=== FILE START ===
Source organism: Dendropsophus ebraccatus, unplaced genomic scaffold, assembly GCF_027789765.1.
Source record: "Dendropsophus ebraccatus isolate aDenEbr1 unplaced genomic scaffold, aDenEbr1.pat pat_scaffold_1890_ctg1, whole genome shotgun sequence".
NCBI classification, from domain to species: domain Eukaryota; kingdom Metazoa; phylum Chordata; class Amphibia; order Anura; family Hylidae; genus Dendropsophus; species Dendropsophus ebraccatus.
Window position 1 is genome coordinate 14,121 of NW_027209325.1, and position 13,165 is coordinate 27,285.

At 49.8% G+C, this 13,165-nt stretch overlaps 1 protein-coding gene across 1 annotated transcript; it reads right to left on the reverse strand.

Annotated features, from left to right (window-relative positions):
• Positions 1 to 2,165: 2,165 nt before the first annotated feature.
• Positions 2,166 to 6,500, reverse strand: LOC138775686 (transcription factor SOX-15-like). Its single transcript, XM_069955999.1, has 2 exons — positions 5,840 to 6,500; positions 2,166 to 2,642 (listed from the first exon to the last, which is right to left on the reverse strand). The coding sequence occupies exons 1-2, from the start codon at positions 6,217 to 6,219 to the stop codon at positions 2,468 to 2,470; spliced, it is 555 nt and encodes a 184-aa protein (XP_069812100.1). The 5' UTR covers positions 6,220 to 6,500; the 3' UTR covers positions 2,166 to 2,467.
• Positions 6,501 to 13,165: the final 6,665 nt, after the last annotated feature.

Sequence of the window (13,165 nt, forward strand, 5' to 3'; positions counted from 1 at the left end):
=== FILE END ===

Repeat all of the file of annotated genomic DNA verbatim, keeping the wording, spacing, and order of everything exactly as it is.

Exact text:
Source organism: Dendropsophus ebraccatus, unplaced genomic scaffold, assembly GCF_027789765.1.
Source record: "Dendropsophus ebraccatus isolate aDenEbr1 unplaced genomic scaffold, aDenEbr1.pat pat_scaffold_1890_ctg1, whole genome shotgun sequence".
NCBI classification, from domain to species: domain Eukaryota; kingdom Metazoa; phylum Chordata; class Amphibia; order Anura; family Hylidae; genus Dendropsophus; species Dendropsophus ebraccatus.
Window position 1 is genome coordinate 14,121 of NW_027209325.1, and position 13,165 is coordinate 27,285.

At 49.8% G+C, this 13,165-nt stretch overlaps 1 protein-coding gene across 1 annotated transcript; it reads right to left on the reverse strand.

Annotated features, from left to right (window-relative positions):
• Positions 1 to 2,165: 2,165 nt before the first annotated feature.
• Positions 2,166 to 6,500, reverse strand: LOC138775686 (transcription factor SOX-15-like). Its single transcript, XM_069955999.1, has 2 exons — positions 5,840 to 6,500; positions 2,166 to 2,642 (listed from the first exon to the last, which is right to left on the reverse strand). The coding sequence occupies exons 1-2, from the start codon at positions 6,217 to 6,219 to the stop codon at positions 2,468 to 2,470; spliced, it is 555 nt and encodes a 184-aa protein (XP_069812100.1). The 5' UTR covers positions 6,220 to 6,500; the 3' UTR covers positions 2,166 to 2,467.
• Positions 6,501 to 13,165: the final 6,665 nt, after the last annotated feature.

Sequence of the window (13,165 nt, forward strand, 5' to 3'; positions counted from 1 at the left end):